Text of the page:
dinner conversation

Last night I was at dinner in someone’s home and the following is the abridged version of a portion of dinner conversation. I say abridged because I was so mad that one, the guest had the audacity to discuss politics in a room of people this person had never met, save one, and two I didn’t want to go ballistic and embarrass the host so I left.

Guest: I was at the VA hospital today for (some random event) and was able to see the blueprint of the new hospital.

Me: Oh really, tell me about it…

Guest: Well on Banks street, the old oak trees were saved, and some of the buildings will be built around the oaks, so there will be a corridor down the middle – a shaded promenade with benches and such.

Me: That sounds nice!

Guest: While I was there today, some of the (nameless) dignitaries were discussing how the Charity Hospitals were being dismantled and they were looking at private corporations to take over the care of the patients.

Me: Oh really? Well after Katrina, when Charity hospital was closed down, all the patients had to go somewhere so they were seen at Ochsner, East Jefferson – it didn’t work well and those hospitals lost a lot of money…

Guest: Yeah, one of the doctors at (nameless hospital) was telling me how after the storm, a gun shot wound patient broke into some pharmacy storage area to take medicine, so that didn’t work out too well with “those” (emphasis guest) patients at the private hospitals. So its going to be difficult for “those” (emphasis guest) patients to find somewhere to go.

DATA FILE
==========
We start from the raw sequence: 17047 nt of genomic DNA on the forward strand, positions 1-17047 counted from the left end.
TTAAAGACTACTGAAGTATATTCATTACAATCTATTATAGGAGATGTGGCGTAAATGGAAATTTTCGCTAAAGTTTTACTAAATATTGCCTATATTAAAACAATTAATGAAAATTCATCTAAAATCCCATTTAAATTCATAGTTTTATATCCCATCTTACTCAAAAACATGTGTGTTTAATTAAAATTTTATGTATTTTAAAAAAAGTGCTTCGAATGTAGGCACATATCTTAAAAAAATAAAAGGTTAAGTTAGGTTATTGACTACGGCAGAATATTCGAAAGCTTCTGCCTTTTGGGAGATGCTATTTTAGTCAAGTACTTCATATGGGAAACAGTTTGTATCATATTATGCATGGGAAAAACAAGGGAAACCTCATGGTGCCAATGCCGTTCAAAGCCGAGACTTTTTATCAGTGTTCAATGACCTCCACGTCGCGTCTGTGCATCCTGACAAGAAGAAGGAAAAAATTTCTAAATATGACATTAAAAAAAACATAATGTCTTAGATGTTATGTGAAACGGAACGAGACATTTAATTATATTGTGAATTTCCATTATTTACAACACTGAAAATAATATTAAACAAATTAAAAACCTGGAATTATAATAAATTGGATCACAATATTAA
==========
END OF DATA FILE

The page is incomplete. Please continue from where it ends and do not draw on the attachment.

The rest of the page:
Me: I honestly don’t see how the state could possibly shut down the Charity Hospitals? What are they going to do with the new hospital? Sell it?

Guest: Well there will be no more Charity system, they are doing everything right now to close all the hospitals. It won’t be an issue especially if Obamacare is defeated in November when Romney wins.

Me: Its called the Patient Protection and Affordable Care Act. Plus there is no guarantee Romney will win.

Guest: Well if Obama is re-elected, there are ways to defeat the health care bill.

Me: Oh Really? You know, we really shouldn’t be going there (having political discussion with strangers) at dinner…

Guest: Well how do you think Obamacare is going to be funded? The federal government will need to put up $50 billion dollars they don’t have to pay for it…

At this point I excused myself and helped clear the table and began washing dishes. The guest continued carrying on political discussion with the others remaining at the table which I could hear from the kitchen. I did as much as I could to assist the host –  but very soon after when another guest excused themselves it was my cue to leave too.